On July 1st 2007, virtually all enclosed public places and workplaces in England became smokefree. This means that it is against the law to smoke in the indoor parts of places such as pubs, bars, nightclubs, cafes and restaurants, lunch rooms, membership clubs and shopping centres. At work, smoking inside has become a thing of the past, and indoor smoking rooms are no longer allowed. Public transport and work vehicles used by more than one person are also required to be smokefree. No-smoking signs should be displayed in all smokefree premises and vehicles, to make it clear where you can and can't smoke.
The new smokefree law has been introduced to protect employees and the public from the harmful effects of secondhand smoke.
Secondhand smoke is a serious health hazard, and there is no safe level of exposure. Every time someone breathes in secondhand smoke, they breathe in over 4,000 chemicals. Many are highly toxic. More than 50 are known to cause cancer. And, because 85% of secondhand smoke is invisible and odourless, even though you think your workplace, pub or club is not a particularly smoky place you may be at more risk than you realise.
Medical and scientific evidence shows that exposure to secondhand smoke increases the risk of serious medical conditions such as lung cancer, heart disease, asthma attacks, childhood respiratory disease, sudden infant death syndrome (SIDS) and reduced lung function.
For more information, see our handy leaflet on how the new smokefree law will affect you
Local councils are responsible for enforcing the new law in England. They have worked closely with businesses ensuring that everyone understands how to become smokefree.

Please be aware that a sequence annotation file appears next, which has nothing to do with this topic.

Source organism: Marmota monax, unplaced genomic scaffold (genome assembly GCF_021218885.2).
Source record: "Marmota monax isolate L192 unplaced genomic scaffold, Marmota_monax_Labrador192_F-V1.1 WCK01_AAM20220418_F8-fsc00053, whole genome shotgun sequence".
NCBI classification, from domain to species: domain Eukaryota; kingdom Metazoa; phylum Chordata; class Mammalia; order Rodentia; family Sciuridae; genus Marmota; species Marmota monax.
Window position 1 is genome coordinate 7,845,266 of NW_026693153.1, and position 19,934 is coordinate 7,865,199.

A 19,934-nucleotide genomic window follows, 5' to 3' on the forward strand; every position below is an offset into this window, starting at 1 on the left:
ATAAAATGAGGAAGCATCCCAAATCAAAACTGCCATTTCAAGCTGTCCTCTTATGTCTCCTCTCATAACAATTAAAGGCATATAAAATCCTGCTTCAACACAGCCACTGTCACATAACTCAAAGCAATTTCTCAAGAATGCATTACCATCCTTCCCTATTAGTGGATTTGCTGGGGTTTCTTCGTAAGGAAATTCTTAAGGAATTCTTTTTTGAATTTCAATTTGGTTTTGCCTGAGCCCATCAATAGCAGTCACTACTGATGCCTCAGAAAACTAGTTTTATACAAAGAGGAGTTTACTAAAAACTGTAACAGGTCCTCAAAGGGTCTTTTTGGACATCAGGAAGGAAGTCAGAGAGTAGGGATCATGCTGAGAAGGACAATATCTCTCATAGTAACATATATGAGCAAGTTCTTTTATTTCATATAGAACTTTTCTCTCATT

In other smokefree countries, such as Ireland, Scotland and New Zealand, the levels of compliance are high, and the laws quickly became self-enforcing. However, anyone who doesn't comply with the new smokefree law will be committing a criminal offence.
Anyone who smokes in a smokefree place could face an on the spot fine of £50 (or £200 if the matter goes to court)for smoking in a smokefree place, whilst anyone in charge of smokefree premises or vehicles could face fines for two separate offences: failing to prevent smoking in a smokefree place and failing to display no-smoking signs.
If someone is smoking in a smokefree place or vehicle, you should alert the manager or the person in charge of the premises or vehicle in the first instance.
Alternatively you can contact the relevant local council or phone the Smokefree Compliance Line on 0800 587 166 7 to make a report. This information will be passed to the relevant local authority to follow up as appropriate.
For more information on enforcement and penalties for those who break the law:
Around 70% of smokers say they want to stop smoking, and the new smokefree law may provide extra motivation to do so. If you'd like to quit, there is excellent free support available from the NHS. This includes: